Resident DJ Hobbes guides us through the world of Trouble as they reach their seventh birthday (and celebrate with a two day, three event ‘Easter Weekender’)
Tearing up the rulebook: that was the basic premise when we started Trouble in 2002. Jay Feeney (Freak Music) and Erik d’Viking were programming a new live music/club venue sponsored by legendary US jazz label Blue Note Records and wanted me to run a weekly Friday night that would experiment with clubbing traditions, staging live acts but also pitting DJs against musicians in ‘live jams’ that would keep the floor moving.
Trouble was never meant to be a ‘jazz’ night per se, more a unique party for people who loved good music and dancing. Were Erik and I jazz DJs? Hell, no! But we were into black American dance music and almost all of it is influenced by jazz. I was just as keen to pepper the playlist with pioneering new records by the likes of LCD Soundsystem and Madlib. We would start at around 90 beats per minute and work our way up to about 130-140 bpm, before maybe dropping a slow tune again at the end. That first year featured Edinburgh debuts by Crazy P, Kyoto Jazz Massive, Quantic and Alice Russell.
Trouble had a forced hiatus, after the Cowgate fire left the Blue Note space water-damaged. When we re-launched at the Cellar Bar in 2004, with the Blue Note affiliation gone, we were freer to get back to our own roots as dance DJs, albeit freestyling ones.
We moved to Cabaret Voltaire in 2005 and persevered in doing things our own way, paying lip service to trends where necessary, but maintaining our own distinct identity. We’ve worked with numerous original talents and key players, such as Dixon, Rob Da Bank, Gilles Peterson, X-Vectors, Spektrum, Young Fathers, Lady Sovereign, Jaga Jazzist, The Bays and of course our own MC, Ratty B (now fronting The Correspondents in London).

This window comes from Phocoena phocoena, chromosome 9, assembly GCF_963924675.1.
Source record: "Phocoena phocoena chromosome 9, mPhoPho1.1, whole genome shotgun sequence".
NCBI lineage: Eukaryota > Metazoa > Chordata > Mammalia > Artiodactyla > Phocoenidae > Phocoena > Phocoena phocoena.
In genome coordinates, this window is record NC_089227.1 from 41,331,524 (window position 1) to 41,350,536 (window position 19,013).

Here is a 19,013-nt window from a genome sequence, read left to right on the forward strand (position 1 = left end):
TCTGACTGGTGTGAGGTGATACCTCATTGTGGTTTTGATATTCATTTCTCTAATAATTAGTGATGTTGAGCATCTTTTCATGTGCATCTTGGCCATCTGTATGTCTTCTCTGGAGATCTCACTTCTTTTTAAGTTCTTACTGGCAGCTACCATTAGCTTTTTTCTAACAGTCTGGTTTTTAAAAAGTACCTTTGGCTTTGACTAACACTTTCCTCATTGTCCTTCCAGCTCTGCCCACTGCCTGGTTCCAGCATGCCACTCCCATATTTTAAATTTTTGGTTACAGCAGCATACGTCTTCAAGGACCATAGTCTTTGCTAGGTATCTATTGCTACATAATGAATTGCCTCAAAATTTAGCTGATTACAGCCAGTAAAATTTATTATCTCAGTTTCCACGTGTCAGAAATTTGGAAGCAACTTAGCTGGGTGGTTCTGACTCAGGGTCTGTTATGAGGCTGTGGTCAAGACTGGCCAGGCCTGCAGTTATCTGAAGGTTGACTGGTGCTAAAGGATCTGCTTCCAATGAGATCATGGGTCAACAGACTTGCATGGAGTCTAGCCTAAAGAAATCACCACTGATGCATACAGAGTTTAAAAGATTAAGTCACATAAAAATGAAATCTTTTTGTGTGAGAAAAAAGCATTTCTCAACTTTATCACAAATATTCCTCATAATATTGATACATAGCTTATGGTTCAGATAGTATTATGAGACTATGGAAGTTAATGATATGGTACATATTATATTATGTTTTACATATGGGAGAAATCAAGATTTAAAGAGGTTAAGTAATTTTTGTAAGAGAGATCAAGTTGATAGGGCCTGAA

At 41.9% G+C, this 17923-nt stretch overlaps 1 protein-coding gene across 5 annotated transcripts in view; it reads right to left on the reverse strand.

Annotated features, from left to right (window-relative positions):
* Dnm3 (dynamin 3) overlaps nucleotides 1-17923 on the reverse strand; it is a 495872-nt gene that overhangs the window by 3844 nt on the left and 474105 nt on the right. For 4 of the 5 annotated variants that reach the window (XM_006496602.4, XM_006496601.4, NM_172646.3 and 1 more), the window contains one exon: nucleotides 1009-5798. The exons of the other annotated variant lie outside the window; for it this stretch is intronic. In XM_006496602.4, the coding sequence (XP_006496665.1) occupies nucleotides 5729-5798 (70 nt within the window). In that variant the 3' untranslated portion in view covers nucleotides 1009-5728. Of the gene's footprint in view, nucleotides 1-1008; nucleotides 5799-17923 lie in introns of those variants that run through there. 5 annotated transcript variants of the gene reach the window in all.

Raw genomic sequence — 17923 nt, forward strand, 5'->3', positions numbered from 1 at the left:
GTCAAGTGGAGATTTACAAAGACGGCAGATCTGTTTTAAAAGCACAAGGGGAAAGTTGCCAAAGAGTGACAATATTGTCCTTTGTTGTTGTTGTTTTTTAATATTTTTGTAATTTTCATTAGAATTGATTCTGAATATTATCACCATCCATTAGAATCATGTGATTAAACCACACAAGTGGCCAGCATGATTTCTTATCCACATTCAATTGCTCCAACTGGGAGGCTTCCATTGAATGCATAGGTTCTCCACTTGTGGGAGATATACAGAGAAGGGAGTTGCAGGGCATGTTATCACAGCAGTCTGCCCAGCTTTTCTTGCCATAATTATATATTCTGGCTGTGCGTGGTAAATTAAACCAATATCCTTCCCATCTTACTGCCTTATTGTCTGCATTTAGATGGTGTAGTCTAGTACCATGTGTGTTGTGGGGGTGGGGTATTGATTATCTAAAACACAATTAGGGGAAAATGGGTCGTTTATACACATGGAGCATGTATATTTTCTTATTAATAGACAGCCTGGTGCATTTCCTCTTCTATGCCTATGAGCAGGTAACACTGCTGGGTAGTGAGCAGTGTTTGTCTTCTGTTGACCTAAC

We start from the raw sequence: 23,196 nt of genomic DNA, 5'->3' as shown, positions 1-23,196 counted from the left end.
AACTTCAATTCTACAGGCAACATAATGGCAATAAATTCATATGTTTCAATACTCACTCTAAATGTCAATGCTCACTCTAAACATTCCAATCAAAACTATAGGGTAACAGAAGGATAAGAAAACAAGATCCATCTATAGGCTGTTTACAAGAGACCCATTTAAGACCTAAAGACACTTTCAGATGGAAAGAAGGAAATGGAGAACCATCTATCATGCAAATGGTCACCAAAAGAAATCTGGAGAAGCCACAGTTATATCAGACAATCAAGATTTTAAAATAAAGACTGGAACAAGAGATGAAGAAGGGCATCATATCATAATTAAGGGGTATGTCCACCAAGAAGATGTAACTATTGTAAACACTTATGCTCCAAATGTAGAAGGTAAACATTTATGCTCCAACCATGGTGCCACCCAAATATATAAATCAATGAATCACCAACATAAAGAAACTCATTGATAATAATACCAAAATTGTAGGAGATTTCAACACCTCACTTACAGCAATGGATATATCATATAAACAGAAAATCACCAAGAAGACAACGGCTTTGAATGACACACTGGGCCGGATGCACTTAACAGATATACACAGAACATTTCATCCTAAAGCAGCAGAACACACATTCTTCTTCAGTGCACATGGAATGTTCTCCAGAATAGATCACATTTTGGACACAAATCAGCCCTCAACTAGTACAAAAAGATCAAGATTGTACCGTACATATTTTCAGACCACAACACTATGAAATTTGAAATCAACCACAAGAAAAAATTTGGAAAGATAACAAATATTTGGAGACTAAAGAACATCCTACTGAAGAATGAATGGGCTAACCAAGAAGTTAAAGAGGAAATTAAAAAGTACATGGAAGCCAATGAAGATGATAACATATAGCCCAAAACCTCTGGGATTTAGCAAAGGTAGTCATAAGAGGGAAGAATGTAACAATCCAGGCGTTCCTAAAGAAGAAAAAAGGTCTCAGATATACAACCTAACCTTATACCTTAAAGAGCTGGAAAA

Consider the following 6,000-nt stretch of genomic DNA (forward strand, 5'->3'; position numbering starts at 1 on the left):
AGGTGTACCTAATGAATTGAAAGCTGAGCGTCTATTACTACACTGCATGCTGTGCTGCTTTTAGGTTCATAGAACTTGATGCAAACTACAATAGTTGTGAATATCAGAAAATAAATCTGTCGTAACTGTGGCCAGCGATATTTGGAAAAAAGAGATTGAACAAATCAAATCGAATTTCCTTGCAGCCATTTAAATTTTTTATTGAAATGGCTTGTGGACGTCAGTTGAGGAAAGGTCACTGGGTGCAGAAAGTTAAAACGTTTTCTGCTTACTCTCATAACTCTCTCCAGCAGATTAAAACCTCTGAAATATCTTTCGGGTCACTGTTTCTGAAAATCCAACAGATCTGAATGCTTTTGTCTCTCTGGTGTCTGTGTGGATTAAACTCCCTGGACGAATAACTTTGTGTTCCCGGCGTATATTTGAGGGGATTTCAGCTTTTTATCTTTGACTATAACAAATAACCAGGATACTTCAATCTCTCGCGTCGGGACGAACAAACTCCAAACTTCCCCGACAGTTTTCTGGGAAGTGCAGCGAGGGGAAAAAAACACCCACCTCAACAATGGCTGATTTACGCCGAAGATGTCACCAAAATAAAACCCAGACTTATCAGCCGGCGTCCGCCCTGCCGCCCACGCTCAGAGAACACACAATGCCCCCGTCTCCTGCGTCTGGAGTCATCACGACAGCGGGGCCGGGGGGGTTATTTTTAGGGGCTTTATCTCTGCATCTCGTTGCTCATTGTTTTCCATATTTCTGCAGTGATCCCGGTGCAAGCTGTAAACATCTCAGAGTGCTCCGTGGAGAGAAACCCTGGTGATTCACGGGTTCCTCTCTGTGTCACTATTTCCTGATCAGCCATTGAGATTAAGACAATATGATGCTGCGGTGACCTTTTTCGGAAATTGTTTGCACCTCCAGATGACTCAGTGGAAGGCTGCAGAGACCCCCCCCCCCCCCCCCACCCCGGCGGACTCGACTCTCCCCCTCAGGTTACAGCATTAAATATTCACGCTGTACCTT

Now, almost every other club is more ‘freestyle’, but on balance, nothing’s really changed for us. We still put on live acts we like, we still play records we like, no matter what the genre (there are really only two types of music: ‘good’ and ‘bad’), we still like to believe we’re way ahead of the curve and generally stick two fingers up to the mainstream.
We jumped at the chance to work with Horace Andy, the voice off Massive Attack’s classic Blue Lines, and a reggae legend in his own right. We hit on the idea of the Easter Weekender as a great way to celebrate our seventh birthday, particularly as this will also be the last ever Trouble at the Cab. Joe Acheson Quartet are renowned for a more abstract, downbeat style but Trouble is a dance night first and foremost so we’ve asked them to perform a dance set exclusively for us. We’ll be supporting them with a Trouble ‘classics set’ – which should be a lot of fun. And Found have already had great success outside Edinburgh and will be just back from a US tour, including showcase gigs at South By Southwest. Also, the Jazz Bar used to be Trouble’s home (as the Cellar Bar and before that the Blue Note), so there’s a poetic symmetry to Trouble’s Easter Weekender ending there. Good times.
Trouble Weekender: Cabaret Voltaire, Fri 10 Apr; Voodoo Rooms, Sat 11 Apr and Jazz Bar, Sat 11 Apr (all Edinburgh) see listings for details.